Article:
Location scouting can be one of the most fun, and most futile parts of making media.
It can be fun in that it can take you to absolutely amazing places you would never otherwise get to see, and while you’re there for scouting there’s very little of the regular production pressure you have once you’ve got a fully operational production on premise.
It can also drive choices that can make or break your production.
Sometimes you fall in love with the look of a certain place, and the deal terms seem workable; but there’s no place to park your production vehicles, or crew vehicles.
Sometimes you fall in love with a place, only to realize that you’re in a historically significant building, and your grip & lighting crew tell you where they need to be able to mount lighting. You then say “OK,” not knowing that you’re going to be stuck with a bill that doesn’t just cover “repairing” whatever happened when they mounted their kit, but for a full “restoration” to original condition. Something that should cost a few hundred dollars in spackle and paint is now a $10,000 bill for using “historically accurate” materials and labor to do the repair job. It’s funny in the not funny kind of way.
At the end of the day, choosing a location for your film or video project there are 5 major points to consider:
- Look – does it fit the look you and your creative team are searching for with the least amount of modification?
- Accessibility – What’s the BIGGEST truck you’re going to have on site? Will it fit down the driveway? Is there anywhere for it to park?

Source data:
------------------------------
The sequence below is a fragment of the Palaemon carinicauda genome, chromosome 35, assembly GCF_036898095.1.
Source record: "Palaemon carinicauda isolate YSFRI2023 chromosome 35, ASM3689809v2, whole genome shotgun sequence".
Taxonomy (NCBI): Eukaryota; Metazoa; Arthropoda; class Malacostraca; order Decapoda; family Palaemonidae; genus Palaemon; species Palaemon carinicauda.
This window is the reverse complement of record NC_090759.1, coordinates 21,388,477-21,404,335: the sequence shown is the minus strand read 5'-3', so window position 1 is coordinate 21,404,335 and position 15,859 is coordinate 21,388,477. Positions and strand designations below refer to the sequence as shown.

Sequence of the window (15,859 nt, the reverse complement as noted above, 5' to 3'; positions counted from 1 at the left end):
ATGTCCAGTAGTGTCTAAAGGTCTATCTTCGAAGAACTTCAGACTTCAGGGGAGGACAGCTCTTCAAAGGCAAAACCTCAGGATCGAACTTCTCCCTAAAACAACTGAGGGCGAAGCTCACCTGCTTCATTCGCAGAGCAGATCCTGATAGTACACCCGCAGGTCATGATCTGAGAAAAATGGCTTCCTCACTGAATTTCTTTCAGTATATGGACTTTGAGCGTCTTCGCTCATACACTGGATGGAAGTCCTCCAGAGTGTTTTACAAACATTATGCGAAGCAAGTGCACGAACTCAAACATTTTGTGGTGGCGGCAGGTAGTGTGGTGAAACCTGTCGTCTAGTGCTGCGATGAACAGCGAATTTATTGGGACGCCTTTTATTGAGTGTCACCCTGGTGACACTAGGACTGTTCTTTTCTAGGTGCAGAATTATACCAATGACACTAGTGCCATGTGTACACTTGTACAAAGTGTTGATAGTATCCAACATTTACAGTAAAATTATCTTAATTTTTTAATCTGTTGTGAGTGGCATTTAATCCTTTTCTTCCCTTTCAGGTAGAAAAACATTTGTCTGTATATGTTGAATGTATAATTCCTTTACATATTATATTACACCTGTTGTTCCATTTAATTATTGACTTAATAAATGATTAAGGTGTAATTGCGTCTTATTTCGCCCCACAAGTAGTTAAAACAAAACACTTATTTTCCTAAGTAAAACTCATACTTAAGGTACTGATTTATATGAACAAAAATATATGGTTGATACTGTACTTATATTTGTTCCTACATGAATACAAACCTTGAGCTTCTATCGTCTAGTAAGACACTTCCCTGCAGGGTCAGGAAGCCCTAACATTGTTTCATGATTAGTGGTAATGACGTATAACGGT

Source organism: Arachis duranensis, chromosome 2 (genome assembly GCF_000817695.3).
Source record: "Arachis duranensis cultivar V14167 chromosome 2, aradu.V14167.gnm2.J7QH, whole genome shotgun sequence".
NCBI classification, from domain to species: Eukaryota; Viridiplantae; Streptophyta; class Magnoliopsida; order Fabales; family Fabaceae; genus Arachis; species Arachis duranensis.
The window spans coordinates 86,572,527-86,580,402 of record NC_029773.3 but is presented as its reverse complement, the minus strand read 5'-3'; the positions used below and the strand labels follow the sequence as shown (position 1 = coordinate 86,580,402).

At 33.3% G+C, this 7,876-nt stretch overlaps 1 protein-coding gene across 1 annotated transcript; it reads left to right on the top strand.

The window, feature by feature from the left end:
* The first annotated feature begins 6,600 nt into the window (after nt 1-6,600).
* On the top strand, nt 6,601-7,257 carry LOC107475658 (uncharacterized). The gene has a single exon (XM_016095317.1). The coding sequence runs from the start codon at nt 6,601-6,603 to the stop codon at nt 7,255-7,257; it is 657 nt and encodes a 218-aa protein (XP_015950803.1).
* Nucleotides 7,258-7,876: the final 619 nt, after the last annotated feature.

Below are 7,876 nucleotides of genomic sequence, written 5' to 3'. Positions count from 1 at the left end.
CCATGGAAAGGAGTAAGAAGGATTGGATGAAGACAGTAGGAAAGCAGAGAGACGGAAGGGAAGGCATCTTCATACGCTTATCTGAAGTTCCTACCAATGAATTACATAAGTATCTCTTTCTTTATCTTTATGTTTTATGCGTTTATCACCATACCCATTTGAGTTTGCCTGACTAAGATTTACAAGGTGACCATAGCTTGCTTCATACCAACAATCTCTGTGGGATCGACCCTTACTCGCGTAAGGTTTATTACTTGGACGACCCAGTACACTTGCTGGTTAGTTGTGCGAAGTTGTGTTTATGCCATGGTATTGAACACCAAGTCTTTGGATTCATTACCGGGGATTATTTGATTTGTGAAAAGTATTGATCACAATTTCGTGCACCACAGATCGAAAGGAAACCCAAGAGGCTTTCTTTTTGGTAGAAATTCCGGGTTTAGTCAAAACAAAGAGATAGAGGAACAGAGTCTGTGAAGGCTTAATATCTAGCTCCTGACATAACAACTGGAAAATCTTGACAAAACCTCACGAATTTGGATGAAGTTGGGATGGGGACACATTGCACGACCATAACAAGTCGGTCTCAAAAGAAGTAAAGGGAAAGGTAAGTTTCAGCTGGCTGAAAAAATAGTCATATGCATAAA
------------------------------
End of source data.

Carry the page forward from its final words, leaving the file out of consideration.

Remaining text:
- Parking – Is there enough parking for your cast AND your crew on site? If not, where are the closest spaces that will support your cast/crew, and can you afford the time, personnel and vehicles to run shuttles?
- Permitting – What area is it in? Are there any permitting issues? What’s the lead time and cost for a permit? Filming restrictions on hours? Neighbor sign-off required?
- Potties – Seriously y’all – a house with two bathrooms isn’t going to cut it for a crew of 60. Find space to bring in enough restroom capacity to suit the crew size.
- Power – If you’re bringing more than a few K of lighting, you need to have a plan for a generator. You’ll need a place to park it where it won’t be heard on set, and you’re lighting teams will need to know how far a cable run will be needed to get power into the location.
At any rate – I used to send some of my teams out with sheets I made up just for the folks who weren’t necessarily location managers (*ahem* – segment reality producers, I’m looking at you); but still had the responsibility of looking at and assessing locations for production.
Hopefully you’ll find it helpful in your productions:)